Last October I wrote a piece that explained why gold mining had been such a crappy business since around 1970 and why it was destined to remain so as long as the current monetary system was in place. The explanation revolved around a boom-bust cycle and the associated mal-investment linked to the monetary machinations of central banks.

The crux of the matter is that when the financial/banking system appears to be in trouble or it is widely feared that central banks are playing fast and loose with the official money, the stock and bond markets are perceived to be less attractive and gold-related investments are perceived to be more attractive. However, gold to the stock and bond markets is like an ant to an elephant, so the aforementioned shift in investment demand results in far more money making its way towards the gold-mining industry than can be used efficiently. Geology exacerbates the difficulty of putting the money to work efficiently, in that gold mines typically aren’t as scalable as, for example, base-metal mines or oil-sands operations.

In the same way that the mal-investment fostered by the Fed’s monetary inflation has caused the US economy to effectively stagnate over the past 15 years, the bad investment decisions fostered by the periodic floods of money towards gold mining have made the industry inefficient. That is, just as the busts that follow the central-bank-caused economic booms tend to wipe out all the gains made during the booms, the gold-mining industry experiences a boom-bust cycle of its own with even worse results. The difference is that the booms in gold mining roughly coincide with the busts in the broad economy.

In a nutshell, the relatively poor performance of the gold-mining industry over the past several decades is an illustration of what the Fed and other central banks have done, and are continuing to do, to entire economies.

Obviously, gold itself is not made less valuable by the monetary-inflation-caused inefficiencies and widespread wastage that periodically beset the gold-mining industry. That’s why gold bullion has been making higher highs and higher lows relative to the average gold-mining stock since the late-1960s, and why the following weekly chart shows that the BGMI/gold ratio (the Barrons Gold Mining Index relative to gold bullion) is now at its lowest level since the 1920s.

When the next bust gets underway in the broad economy, the surging demand for gold will temporarily generate huge real gains for gold-stock investors. At the same time it will lead to yet another round of massive mal-investment in the gold-mining industry that ensures the eventual elimination of these gains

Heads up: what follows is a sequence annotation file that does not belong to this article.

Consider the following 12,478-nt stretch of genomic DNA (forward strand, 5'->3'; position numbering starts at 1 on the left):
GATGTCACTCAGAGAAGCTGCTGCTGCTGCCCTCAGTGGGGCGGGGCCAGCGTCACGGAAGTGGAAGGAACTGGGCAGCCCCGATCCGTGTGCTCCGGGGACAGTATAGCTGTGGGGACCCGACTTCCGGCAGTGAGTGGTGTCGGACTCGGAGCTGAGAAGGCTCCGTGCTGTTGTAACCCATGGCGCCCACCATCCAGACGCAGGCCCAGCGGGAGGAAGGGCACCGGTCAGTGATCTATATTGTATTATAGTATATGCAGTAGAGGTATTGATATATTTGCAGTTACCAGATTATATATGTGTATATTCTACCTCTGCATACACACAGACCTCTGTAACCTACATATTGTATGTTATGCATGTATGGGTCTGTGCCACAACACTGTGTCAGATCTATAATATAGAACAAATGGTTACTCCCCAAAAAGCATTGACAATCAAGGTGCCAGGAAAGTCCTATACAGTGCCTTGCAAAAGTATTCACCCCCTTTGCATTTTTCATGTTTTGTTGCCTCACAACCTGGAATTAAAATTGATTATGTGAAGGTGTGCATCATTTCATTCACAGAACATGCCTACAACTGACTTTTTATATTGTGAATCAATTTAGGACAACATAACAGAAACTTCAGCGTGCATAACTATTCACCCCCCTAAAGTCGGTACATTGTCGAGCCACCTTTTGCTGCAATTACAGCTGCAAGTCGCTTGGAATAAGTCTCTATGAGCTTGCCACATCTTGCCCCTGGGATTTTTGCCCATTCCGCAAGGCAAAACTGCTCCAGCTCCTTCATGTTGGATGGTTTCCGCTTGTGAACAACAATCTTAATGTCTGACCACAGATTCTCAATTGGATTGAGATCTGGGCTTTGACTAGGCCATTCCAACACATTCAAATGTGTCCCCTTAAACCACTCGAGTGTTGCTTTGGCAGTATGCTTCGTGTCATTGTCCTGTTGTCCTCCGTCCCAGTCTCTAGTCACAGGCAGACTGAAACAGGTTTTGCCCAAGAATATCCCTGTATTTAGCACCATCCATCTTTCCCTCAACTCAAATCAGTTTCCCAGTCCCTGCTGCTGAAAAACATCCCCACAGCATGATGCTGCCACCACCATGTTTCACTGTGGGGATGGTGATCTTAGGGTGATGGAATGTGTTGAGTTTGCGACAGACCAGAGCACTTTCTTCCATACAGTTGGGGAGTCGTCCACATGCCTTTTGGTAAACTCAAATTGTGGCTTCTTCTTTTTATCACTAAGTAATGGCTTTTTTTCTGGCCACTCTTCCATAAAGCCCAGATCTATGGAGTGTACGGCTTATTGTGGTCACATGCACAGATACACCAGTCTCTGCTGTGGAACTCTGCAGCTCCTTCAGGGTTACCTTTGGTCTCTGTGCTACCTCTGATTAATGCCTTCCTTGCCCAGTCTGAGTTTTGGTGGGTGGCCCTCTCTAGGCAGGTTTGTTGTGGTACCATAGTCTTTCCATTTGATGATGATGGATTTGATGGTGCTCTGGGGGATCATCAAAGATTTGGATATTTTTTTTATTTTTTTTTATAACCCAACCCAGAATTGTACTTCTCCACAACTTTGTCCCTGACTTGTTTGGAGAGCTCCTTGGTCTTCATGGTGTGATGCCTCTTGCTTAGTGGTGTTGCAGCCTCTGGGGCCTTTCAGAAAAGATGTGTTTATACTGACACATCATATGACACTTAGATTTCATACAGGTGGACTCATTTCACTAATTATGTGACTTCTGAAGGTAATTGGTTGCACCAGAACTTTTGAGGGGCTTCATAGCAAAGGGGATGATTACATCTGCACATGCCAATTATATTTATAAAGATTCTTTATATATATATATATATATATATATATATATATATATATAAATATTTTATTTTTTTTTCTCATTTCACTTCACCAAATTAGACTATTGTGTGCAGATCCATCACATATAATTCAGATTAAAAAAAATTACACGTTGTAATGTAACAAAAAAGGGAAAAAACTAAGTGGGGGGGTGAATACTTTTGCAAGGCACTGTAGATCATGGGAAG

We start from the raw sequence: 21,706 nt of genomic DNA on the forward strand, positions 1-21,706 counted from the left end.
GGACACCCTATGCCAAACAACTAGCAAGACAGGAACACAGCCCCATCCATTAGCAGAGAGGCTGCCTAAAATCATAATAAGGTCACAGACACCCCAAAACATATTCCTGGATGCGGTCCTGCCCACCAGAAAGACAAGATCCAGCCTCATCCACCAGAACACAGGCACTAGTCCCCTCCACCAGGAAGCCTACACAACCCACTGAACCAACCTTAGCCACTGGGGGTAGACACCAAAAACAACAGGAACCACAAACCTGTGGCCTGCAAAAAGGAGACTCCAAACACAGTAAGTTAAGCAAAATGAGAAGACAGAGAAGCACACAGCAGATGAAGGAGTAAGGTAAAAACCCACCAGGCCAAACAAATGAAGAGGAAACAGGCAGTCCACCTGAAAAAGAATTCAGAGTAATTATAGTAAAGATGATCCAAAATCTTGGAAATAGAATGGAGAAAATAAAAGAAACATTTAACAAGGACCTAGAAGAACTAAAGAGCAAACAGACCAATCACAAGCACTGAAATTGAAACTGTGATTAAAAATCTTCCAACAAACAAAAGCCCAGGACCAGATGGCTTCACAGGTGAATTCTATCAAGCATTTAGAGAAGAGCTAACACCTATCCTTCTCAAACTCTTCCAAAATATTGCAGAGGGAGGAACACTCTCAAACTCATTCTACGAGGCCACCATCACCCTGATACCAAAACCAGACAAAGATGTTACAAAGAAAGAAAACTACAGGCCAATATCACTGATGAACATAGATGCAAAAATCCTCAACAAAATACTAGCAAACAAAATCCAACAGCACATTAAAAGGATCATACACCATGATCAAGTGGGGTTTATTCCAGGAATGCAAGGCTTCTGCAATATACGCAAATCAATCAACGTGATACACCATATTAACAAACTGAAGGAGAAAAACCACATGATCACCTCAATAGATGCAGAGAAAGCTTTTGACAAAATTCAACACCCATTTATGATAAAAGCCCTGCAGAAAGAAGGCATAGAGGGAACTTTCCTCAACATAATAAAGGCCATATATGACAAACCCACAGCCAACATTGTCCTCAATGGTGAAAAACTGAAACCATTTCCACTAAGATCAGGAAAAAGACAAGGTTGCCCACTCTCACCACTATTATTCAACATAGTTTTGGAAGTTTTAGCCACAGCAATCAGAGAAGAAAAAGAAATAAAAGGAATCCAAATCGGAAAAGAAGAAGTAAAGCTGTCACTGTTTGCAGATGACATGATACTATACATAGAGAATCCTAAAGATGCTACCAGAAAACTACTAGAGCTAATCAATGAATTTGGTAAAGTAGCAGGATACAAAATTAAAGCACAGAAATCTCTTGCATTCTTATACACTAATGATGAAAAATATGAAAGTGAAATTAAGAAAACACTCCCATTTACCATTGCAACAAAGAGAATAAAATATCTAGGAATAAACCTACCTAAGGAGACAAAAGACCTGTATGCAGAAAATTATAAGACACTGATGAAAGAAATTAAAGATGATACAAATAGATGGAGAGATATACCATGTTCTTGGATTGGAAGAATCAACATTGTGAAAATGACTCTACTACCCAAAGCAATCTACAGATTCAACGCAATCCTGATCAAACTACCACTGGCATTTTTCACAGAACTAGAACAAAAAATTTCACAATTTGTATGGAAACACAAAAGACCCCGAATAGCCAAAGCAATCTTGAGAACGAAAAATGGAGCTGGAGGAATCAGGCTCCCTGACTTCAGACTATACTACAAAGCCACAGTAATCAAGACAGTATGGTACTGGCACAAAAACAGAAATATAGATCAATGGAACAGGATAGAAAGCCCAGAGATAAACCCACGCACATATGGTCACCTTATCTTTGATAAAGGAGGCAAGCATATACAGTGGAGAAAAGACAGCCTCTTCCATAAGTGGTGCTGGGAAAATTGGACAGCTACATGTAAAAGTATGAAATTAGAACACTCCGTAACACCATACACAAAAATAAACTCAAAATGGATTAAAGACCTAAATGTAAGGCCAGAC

Print This Post Print This Post

Production must precede consumption, and the reason is not rocket science

April 10, 2015

In a recent article, John Mauldin dealt with the question: is economic growth driven by consumption or production? Unfortunately, he made a dog’s breakfast out of an attempt to explain why the correct answer is “production”. I’ll try to do better.

That there is even a much-debated question here is evidence of the great depths to which the science of economics has sunk. It would be like a debate between two groups of mathematicians, with one group arguing that 2 + 2 = 4 and the other group arguing that 2 + 2 = 17. Incredibly, in the world of economics the equivalent of the 2 + 2 = 17 group has gained the ascendancy. And within this leading group, the Keynesians dominate.

One of the fundamental tenets of Keynesian economics is that consumption drives economic growth, with an increase in consumption (a.k.a. aggregate demand) causing the economy to grow and a decrease in consumption causing the opposite. According to Mr. Mauldin, on the other side of the fence we have “Austrian” economist Friedrich Hayek, who “asserted that it is actually production that stimulates the economy and drives consumption.”

On a side note, “stimulates the economy” is a Keynesian phrase that an economist from the Austrian school would not normally use (economies aren’t “stimulated”), so I doubt that Hayek ever spoke/wrote in those terms. More importantly, the knowledge that production drives consumption and therefore economic growth predates Hayek by about 150 years. It is called Say’s Law and was part of the 1803 publication titled “A Treatise on Political Economy”. Say’s Law can be expressed as “production funds consumption” and “people produce in order to consume”. Because Say’s Law is demonstrably true, the “Austrians” adopted it.

The easiest and clearest way to see that an increase in production must come before an increase in consumption in order for the resulting growth to be sustainable is to consider a barter economy. An economy that uses money will tend to be more complex than one based on barter, because money facilitates specialisation (the division of labour) and intermediate stages of production, but the same basic principles apply.